'A bitter blow': Nurses criticise Government's 'shambolic' 3 per cent pay rise offer

21 July 2021, 17:57 | Updated: 21 July 2021, 20:24

The Government has been under increasing pressure to give NHS staff a pay rise
The Government has been under increasing pressure to give NHS staff a pay rise. Picture: Alamy

By Daisy Stephens

NHS staff in England will receive a 3 per cent pay rise backdated to April 2021, the Government has announced, but the move has been criticised by unions and NHS staff.

Staff including nurses, paramedics, consultants, and dentists in England will receive the raise after the government accepted the recommendations of the independent NHS Pay Review Body (NHSPRB) and the Review Body for Doctors’ and Dentists’ Renumeration (DDRB).

Whilst the raise is more than the 1 per cent increase proposed by the Government earlier in the year, it still falls short of what some NHS staff were asking for.

In January, the Royal College of Nursing (RCN) submitted evidence to the NHS pay review body asking for a 12.5 per cent increase in nurses' salaries, and previously NHS staff and campaigners marched through London demanding a 15 per cent raise.

“NHS staff are rightly receiving a pay rise this year despite the wider public sector pay pause, in recognition of their extraordinary efforts," said Health Secretary Sajid Javid.

"We asked the independent pay review bodies for their recommendations and I’m pleased to accept them in full, with a 3 per cent pay rise for all staff in scope, from doctors and nurses to paramedics and porters."

Prime Minister Boris Johnson said the pay rise was to "recognise the extraordinary contribution" NHS staff have made throughout the pandemic.

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For the average nurse, the raise will mean an additional £1,000 a year, while many porters and cleaners will receive around £540.

The Welsh Government has also announced a 3 per cent pay increase, with Health Minister Eluned Morgan saying the raise "recognises the dedication and commitment of hardworking NHS staff and the enormous contribution they have made".

Student mental health nurse Zoe Grigsby, 30, was one of many nurses who gathered in Victoria Tower Gardens near Parliament in anticipation of today's announcement, with placards and banners calling for a pay increase of 12.5 per cent.

She described the 3 per cent rise as a "slap in the face" and said a larger pay rise was essential as Covid cases surge.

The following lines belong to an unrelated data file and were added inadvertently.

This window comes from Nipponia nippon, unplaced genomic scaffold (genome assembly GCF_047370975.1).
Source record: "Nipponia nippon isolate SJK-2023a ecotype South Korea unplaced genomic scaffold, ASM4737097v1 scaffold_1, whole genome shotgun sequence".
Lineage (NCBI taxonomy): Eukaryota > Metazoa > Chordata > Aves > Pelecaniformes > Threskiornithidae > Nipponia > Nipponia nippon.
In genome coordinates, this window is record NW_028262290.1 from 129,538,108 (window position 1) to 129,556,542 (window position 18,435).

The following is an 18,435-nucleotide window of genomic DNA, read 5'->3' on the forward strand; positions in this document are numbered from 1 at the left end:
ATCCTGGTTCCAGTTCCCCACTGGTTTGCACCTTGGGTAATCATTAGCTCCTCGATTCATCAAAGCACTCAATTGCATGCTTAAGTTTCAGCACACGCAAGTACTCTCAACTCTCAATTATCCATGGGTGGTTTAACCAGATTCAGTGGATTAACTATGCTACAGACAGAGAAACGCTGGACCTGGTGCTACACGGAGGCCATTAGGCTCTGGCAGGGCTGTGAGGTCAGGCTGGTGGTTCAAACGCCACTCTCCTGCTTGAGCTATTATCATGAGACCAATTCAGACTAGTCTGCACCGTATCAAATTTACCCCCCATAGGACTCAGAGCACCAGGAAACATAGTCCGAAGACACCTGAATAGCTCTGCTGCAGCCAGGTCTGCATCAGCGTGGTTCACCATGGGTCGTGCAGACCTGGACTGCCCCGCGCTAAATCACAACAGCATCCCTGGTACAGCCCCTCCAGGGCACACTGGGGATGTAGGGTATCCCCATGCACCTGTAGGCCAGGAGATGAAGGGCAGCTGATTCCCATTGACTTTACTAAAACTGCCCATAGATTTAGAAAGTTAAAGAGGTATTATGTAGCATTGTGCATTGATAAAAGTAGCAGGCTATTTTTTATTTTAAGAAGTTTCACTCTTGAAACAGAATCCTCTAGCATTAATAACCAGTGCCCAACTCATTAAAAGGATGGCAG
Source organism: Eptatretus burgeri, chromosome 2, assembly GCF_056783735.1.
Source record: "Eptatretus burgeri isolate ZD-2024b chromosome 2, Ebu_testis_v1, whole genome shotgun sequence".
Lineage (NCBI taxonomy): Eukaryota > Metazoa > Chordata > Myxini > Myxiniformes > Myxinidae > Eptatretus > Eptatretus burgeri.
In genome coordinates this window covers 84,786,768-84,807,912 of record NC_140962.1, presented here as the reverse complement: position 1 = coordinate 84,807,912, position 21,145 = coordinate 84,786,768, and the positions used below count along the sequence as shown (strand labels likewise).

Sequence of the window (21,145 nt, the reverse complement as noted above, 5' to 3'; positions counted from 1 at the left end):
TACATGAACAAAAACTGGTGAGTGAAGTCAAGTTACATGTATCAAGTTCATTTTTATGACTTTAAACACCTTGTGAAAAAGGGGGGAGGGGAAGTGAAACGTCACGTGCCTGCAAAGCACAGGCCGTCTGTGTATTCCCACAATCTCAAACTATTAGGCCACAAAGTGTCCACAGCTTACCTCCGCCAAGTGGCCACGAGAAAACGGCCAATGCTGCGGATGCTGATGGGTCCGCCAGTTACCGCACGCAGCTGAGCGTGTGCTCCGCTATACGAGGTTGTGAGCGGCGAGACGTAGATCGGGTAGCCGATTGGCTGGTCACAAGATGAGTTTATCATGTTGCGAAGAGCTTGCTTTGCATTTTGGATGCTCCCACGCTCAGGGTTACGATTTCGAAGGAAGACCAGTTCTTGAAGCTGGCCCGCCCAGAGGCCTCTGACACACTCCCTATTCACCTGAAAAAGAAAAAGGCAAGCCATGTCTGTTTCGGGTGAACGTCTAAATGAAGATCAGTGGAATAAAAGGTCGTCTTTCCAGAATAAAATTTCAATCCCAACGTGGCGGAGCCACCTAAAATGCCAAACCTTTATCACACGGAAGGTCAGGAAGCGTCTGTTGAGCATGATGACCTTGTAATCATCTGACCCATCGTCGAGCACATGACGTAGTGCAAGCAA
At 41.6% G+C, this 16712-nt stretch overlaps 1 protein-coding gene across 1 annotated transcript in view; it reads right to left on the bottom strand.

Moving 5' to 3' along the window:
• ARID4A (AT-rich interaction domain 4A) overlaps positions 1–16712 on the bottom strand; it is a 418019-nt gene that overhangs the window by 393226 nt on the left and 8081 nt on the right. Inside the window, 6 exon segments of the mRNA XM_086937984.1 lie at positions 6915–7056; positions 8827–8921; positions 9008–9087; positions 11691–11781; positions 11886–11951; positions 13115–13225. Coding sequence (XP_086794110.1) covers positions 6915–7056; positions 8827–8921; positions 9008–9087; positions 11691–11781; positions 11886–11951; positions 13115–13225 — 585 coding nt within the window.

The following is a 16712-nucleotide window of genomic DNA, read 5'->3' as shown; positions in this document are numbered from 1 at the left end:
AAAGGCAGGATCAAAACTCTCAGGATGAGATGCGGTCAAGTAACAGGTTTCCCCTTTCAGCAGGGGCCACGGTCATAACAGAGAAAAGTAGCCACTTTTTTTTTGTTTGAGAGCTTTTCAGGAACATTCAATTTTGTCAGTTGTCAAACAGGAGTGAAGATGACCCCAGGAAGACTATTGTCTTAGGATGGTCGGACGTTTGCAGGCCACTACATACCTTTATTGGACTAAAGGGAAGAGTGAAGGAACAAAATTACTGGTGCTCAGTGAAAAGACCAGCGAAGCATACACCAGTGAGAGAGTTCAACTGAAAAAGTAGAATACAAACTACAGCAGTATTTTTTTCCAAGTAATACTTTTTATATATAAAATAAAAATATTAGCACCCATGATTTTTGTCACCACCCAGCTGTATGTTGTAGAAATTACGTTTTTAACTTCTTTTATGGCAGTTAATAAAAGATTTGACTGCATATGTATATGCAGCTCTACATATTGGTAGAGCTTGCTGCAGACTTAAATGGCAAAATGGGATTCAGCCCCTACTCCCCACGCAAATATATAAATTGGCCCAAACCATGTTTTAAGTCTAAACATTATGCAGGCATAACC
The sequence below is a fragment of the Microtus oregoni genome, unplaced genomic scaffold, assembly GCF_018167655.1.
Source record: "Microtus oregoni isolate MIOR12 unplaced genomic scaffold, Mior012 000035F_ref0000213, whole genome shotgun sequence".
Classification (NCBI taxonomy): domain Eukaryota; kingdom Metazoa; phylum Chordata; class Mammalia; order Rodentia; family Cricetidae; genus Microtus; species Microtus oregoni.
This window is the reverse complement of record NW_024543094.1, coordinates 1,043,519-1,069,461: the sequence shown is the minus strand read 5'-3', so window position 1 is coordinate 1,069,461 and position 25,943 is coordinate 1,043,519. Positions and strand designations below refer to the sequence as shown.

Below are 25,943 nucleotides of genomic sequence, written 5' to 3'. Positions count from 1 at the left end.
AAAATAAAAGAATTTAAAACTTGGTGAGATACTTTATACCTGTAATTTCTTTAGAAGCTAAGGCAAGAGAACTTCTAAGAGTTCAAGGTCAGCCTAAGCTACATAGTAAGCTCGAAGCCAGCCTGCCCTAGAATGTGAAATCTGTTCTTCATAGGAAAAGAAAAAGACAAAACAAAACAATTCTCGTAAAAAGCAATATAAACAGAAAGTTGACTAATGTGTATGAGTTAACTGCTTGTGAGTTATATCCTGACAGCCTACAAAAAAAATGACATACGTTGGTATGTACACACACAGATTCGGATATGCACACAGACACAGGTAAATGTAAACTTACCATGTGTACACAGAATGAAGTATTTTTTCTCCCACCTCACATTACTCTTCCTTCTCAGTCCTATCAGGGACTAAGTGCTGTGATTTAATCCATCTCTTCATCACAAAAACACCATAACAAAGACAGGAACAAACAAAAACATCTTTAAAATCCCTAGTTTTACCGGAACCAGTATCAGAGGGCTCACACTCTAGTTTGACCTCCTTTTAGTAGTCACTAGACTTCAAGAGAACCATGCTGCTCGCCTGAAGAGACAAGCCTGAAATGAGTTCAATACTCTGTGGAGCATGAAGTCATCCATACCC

"On my way home today, I saw politicians were describing nurses and healthcare workers as the backbone of the UK, but they're not showing it by giving them fair pay," she said.

"There's most likely going to be a third wave of coronavirus and we've already got nurses who are financially stretched and now they're going to be even more so, especially if they've got young families that need childcare."

Ms Grigsby, who has two years of training left before she qualifies as a nurse, said some of of her course-mates were questioning if they should drop out following the news.

"They're concerned they will not be able to financially support themselves when they finally graduate," she said.

"That's what is shameful - future nurses are being dissuaded from studying nursing. It's just dreadful."

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Pat Cullen, RCN General Secretary and Chief Executive, said: "After a shambolic day, comes a shambolic announcement. When the Treasury expects inflation to be 3.7%, ministers are knowingly cutting pay for an experienced nurse by over £200 in real-terms.

"Hospitals and other parts of the NHS are struggling to recruit nurses and healthcare support workers. The government has been warned that many more are on the verge of leaving. With today's decision, ministers have made it even harder to provide safe care to patients.

"This announcement is light on detail. It must be fully-funded with additional monies for the NHS and ringfenced for the workforce bill.

"Nursing staff will remain dignified in responding to what will be a bitter blow to many. But the profession will not take this lying down. We will be consulting our members on what action they would like to take next."

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The RCN has also criticised the pay increase for NHS workers promised by the Welsh Government, with Director of RCN Wales Helen Whyley calling it "bitterly disappointing".

"This does not reflect the 12.5 per cent ask of the Royal College of Nursing, which would bring nurses in line with other professions and redress the fact that their wages have reduced over the last 10 years," she said.

Chair of the RCN Trade Union Committee, Graham Revie, called the raise "inadequate and irresponsible", and said it compromised "the nursing profession and its patients".

Unison general secretary Christina McAnea said the pay award was "an improvement" on the Government's "earlier, miserly 1% proposal" but it "falls short of what NHS staff deserve".

"It's less than the wage rise given to Scottish health colleagues and not enough to protect the NHS," said Ms McAnea.

"Porters, cleaners, nurses, paramedics and other health workers have waited for months for what they hoped would be a fair deal.

"Ministers could have paid up last year if they really valued the NHS. Instead, staff have been made to hang on until the summer - long after their wage rise was due."